For the first time in Minnesota, boats would be required to undergo checks for aquatic invasive species at a regional checkpoint before entering four Wright County lakes under a proposal that's the subject of a public hearing Wednesday night in Annandale.
The proposal is being closely watched statewide. Proponents of the pilot project say the current system of checking boats at public accesses isn't enough to stop the spread of invasive species such as zebra mussels and starry stonewort.
"They're looking for a way to provide protection for our lakes in a way that's more sustainable than putting an inspector at every single boat ramp in the state," said Jeff Forester, executive director of Minnesota Lakes and Rivers Advocates.
The pilot project was developed by the Wright County Soil and Water Conservation District, the Greater Lake Sylvia Association and other partners, with funding help from the Initiative Foundation.
It would require boats to be checked, and decontaminated if necessary, at a regional inspection station in Annandale before launching at four accesses on East and West Sylvia, John and Pleasant lakes. Inspectors would place a zip-tie style seal on the boat and trailer to show it had been inspected.
The inspection station would be staffed seven days a week from about a half hour before sunrise to a half hour after sunset.
About 5 percent of Minnesota's more than 11,000 lakes are infested with invasive species, which can crowd out native vegetation and interfere with recreation.
Starry stonewort, a grasslike algae that can form mats and clog boat motors, has now been confirmed in 11 Minnesota lakes, including Sylvia. The latest discoveries were Lake Minnewaska in Pope County and Grand Lake in Stearns County.
Many counties already have inspection programs to check boats at public accesses on high-traffic lakes. But not all accesses are covered all the time. In Wright County, only 28 of the 57 public lake accesses have inspectors.
Chris Hector, president of the Greater Lake Sylvia Association, said Wright County and the DNR have been working to keep invasive species out of area lakes, but the current system of inspections isn't cost effective. A centralized inspection facility would make it possible to cover more lakes with the same amount of staff, he said.
"As we struggle to protect our lake but also our surrounding lakes in Wright County, it's pretty clear that we need that additional leverage," Hector said.
The county board has signed off on the plan, but still needs approval from the state Department of Natural Resources.
State law has allowed counties to develop a regional watercraft inspection program since 2012, said Heidi Wolf, the DNR's invasive species unit supervisor. But Wright County is the first to submit a plan to the DNR. Wolf said her agency has received a lot of feedback on the plan already.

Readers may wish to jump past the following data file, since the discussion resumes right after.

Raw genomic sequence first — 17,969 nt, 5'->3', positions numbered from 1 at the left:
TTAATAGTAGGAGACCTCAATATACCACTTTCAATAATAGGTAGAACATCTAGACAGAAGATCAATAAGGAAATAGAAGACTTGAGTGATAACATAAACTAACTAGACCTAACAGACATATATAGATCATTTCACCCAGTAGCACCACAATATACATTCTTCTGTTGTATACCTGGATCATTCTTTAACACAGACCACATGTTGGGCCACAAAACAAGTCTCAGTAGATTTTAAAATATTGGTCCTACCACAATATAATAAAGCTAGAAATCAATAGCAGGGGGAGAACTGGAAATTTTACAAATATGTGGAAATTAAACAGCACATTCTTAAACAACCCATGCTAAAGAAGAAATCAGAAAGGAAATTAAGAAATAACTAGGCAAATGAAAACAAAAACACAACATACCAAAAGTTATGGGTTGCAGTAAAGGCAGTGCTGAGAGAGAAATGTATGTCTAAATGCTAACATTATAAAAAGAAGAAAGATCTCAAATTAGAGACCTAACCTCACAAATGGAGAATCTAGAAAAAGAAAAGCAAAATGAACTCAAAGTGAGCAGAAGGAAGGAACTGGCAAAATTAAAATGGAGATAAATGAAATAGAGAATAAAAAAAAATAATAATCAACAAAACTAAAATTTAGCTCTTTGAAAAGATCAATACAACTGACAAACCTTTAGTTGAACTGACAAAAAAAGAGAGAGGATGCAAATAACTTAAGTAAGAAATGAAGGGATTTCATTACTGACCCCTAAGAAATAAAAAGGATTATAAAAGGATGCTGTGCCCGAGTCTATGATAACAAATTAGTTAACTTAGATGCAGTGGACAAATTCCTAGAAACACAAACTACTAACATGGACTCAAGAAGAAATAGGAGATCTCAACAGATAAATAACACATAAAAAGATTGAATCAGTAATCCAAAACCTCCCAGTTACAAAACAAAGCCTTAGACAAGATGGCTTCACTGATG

"There's everything from people who think this is just a bad precedent to set to people who are supportive of the plan as a way to be more efficient in watercraft inspections or try something new," she said. "So it runs the gamut."
The proposal has drawn some criticism, including from a Facebook group called "Common Sense MN Natural Resources Outdoors-Sporting Rules & Laws."
The group's founder, Carroll Aasen of Chaska, said the plan could limit access to lakes for anglers who like to go out fishing early in the morning before the inspection station opens.
Aasen also said the Wright County program isn't likely to be effective because it doesn't include any inspections for outgoing boats.
"They haven't proven that their method is going to stop or prevent something," he said. "To me, I'm more concerned about the starry stonewort spreading to another lake."
Hector said the plan originally included inspections for outgoing boats, but it was removed due to concerns about whether it could be enforced.
Hector said the plan wouldn't keep boaters from going out early in the morning. Once a boat has been inspected, it's good to go, whether it's the next day or the next spring.
"It clearly is not an attempt to restrict access to the lakes,' he said.
Hector said the plan tries to make the inspections as easy as possible. But it does require boaters to take an active role in getting their equipment inspected.
"The reality is we can't pretend that we can get this without requiring some effort on behalf of everybody that uses the lakes," he said.
An open house on the plan is scheduled for 7 p.m. Wednesday at the Annandale Municipal Park Pavilion, 300 Oak Ave. N. Comments can be submitted at email@example.com. The full plan is available online here.
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